ES: What’s your process? Are you, for instance, a heavy reviser? At what stage do you consider your story done?
CO: I don’t generally have a process. I write when I can. Mornings generally work best for me. As far as revisions go, many of my short stories come out fluidly where the plotline is concerned. Often these stories require editing, but generally they require little or no revision. Of course, there are exceptions. I don’t ever consider a story done. I’d still like to go back and tinker with the stories in HLW.
ES: What are your thoughts on the teaching of creative writing? Should every writer nowadays go through formal writing training? What is the role of writers’ fellowships and residencies?
CO: don’t believe formal training in an MFA program is necessary to become a writer. It helps in the sense that it provides you with a concrete time and space during which you might immerse yourself in your writing. This is also true of fellowships and residencies. But if one is determined to write, one certainly does not need any program, fellowship or residency. I would say the best way to become a good writer is to read widely and with awareness, and then follow up with writing widely, also with awareness.
ES: What do you think of the current debate on Chinua Achebe labeled the father of African literature?
CO: Africa is a huge continent comprised of many countries. It is like a large estate inhabited by both the nuclear and extended family members. In Africa, just as with the estate, there is room for more than one father. I don’t see any sense in all the bickering. Credit being given to one person does not have to discredit all the rest.
ES: What do you think of the supposed centrality of Nigeria to African literature? As a Nigerian writer shortlisted on the Caine with three other writers, do you think this is an example of such centrality?
CO: I think any country can be central of anything until it no longer is. Just look at the ancient empires. These things are not set in stone. Life is mutable, as are notions of centrality and centrality itself. But we would do well to celebrate and enjoy our successes while they are ours to be celebrated and enjoyed.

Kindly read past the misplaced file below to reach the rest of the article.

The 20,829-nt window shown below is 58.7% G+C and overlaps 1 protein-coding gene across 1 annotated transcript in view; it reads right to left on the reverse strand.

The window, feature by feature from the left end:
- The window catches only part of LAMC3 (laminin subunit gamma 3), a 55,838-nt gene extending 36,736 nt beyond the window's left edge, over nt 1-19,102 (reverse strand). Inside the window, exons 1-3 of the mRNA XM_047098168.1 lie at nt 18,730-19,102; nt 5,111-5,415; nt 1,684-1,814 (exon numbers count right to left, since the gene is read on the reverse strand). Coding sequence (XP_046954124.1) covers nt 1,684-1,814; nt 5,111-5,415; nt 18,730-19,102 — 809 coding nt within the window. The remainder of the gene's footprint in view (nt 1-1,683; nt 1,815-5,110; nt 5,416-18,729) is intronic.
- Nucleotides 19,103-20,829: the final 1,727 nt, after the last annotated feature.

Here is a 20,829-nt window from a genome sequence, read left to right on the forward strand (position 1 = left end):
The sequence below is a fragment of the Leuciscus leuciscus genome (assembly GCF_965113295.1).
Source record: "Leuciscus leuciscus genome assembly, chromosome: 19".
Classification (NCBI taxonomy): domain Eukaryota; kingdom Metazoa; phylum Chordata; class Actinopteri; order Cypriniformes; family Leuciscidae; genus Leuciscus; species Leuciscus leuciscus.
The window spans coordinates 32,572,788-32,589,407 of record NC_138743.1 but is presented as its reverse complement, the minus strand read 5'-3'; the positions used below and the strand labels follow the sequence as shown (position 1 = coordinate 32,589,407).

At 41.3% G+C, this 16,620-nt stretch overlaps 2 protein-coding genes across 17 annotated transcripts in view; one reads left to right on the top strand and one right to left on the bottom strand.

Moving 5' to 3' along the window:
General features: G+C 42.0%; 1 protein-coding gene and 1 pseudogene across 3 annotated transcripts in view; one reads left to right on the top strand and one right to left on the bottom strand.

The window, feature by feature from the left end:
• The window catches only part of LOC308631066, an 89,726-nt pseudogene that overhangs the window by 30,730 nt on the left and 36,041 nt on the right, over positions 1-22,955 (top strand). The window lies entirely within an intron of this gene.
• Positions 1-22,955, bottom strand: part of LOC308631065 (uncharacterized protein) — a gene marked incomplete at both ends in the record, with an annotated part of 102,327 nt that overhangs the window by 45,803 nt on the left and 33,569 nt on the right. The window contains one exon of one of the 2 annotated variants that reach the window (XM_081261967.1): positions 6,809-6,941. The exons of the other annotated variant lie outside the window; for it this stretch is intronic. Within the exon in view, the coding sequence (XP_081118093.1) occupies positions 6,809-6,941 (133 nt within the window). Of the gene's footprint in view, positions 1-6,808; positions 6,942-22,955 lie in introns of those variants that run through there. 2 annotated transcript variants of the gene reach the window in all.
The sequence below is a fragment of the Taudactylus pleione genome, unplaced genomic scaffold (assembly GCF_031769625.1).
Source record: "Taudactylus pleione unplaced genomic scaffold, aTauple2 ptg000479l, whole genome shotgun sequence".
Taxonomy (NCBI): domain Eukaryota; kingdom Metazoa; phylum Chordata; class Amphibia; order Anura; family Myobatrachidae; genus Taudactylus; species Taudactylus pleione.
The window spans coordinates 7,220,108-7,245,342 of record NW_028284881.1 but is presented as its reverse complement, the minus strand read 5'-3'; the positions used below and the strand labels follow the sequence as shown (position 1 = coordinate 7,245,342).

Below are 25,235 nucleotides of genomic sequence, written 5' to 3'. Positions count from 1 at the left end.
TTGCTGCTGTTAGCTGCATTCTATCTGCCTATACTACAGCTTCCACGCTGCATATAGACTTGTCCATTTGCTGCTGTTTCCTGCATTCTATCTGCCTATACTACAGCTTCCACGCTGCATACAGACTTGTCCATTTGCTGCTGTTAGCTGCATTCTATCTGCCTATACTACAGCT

ES: What are your guiding principles on writing (and reading)?
CO: Read as widely as you can. Write as often as you can.
ES: What are you working currently? What would you rather be working on?
CO: I’m working on interviews and some personal essays for the purposes of publicizing Happiness, Like Water. I’d much rather be working on my novel.
ES: In “America”, your Caine Shortlisted story, Nnenna seems to have divided feelings about going to America, after working so hard to get her visa. What is this feeling? Did you imagine the same ambivalence as present in her relationship with Gloria? Or does being an immigrant always come with this deep sense of doubt?
CO: I can’t speak for other immigrants, and anyway, I believe that in general—immigrant or nonimmigrant—life is filled with difficult decisions. Doubt is perhaps essential in that it encourages us to examine the pros and the cons.
ES: You and three other writers from the United States are on tour in Uzbekistan. Can you tell a bit about this literary trip?
CO: I’m in Uzbekistan for an International Writing Program event in which we promote collaboration between US and Uzbekistan where translation of both literatures is concerned.
ES: That sounds like a great program. The world needs more like it.
CO: Yes, I agree.
ES: Thank you for taking the time out of your busy schedule to do an interview, and good luck on the Caine front.
CO: Many thanks for the interview. I appreciate the support.